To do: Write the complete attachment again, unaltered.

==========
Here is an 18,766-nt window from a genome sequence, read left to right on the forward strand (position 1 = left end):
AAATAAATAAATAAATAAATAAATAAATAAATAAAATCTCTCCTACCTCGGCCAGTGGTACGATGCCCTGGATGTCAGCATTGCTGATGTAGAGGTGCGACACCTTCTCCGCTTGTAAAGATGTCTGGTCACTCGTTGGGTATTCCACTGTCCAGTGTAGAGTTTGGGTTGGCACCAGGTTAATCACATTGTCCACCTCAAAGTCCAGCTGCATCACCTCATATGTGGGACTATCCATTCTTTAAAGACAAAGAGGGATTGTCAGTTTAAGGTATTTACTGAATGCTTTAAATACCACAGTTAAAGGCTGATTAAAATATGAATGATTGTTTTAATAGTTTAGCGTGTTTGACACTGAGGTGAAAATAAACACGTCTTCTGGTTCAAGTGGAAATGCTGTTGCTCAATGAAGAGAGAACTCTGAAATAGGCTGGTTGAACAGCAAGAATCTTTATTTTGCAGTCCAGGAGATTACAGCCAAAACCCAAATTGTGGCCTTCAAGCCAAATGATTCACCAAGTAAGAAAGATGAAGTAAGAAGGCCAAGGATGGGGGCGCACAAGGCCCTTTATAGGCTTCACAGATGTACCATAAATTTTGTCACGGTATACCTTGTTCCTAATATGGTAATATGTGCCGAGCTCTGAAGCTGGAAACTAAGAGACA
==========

Here is an 18,766-nt window from a genome sequence, read left to right on the forward strand (position 1 = left end):
AAATAAATAAATAAATAAATAAATAAATAAATAAAATCTCTCCTACCTCGGCCAGTGGTACGATGCCCTGGATGTCAGCATTGCTGATGTAGAGGTGCGACACCTTCTCCGCTTGTAAAGATGTCTGGTCACTCGTTGGGTATTCCACTGTCCAGTGTAGAGTTTGGGTTGGCACCAGGTTAATCACATTGTCCACCTCAAAGTCCAGCTGCATCACCTCATATGTGGGACTATCCATTCTTTAAAGACAAAGAGGGATTGTCAGTTTAAGGTATTTACTGAATGCTTTAAATACCACAGTTAAAGGCTGATTAAAATATGAATGATTGTTTTAATAGTTTAGCGTGTTTGACACTGAGGTGAAAATAAACACGTCTTCTGGTTCAAGTGGAAATGCTGTTGCTCAATGAAGAGAGAACTCTGAAATAGGCTGGTTGAACAGCAAGAATCTTTATTTTGCAGTCCAGGAGATTACAGCCAAAACCCAAATTGTGGCCTTCAAGCCAAATGATTCACCAAGTAAGAAAGATGAAGTAAGAAGGCCAAGGATGGGGGCGCACAAGGCCCTTTATAGGCTTCACAGATGTACCATAAATTTTGTCACGGTATACCTTGTTCCTAATATGGTAATATGTGCCGAGCTCTGAAGCTGGAAACTAAGAGACA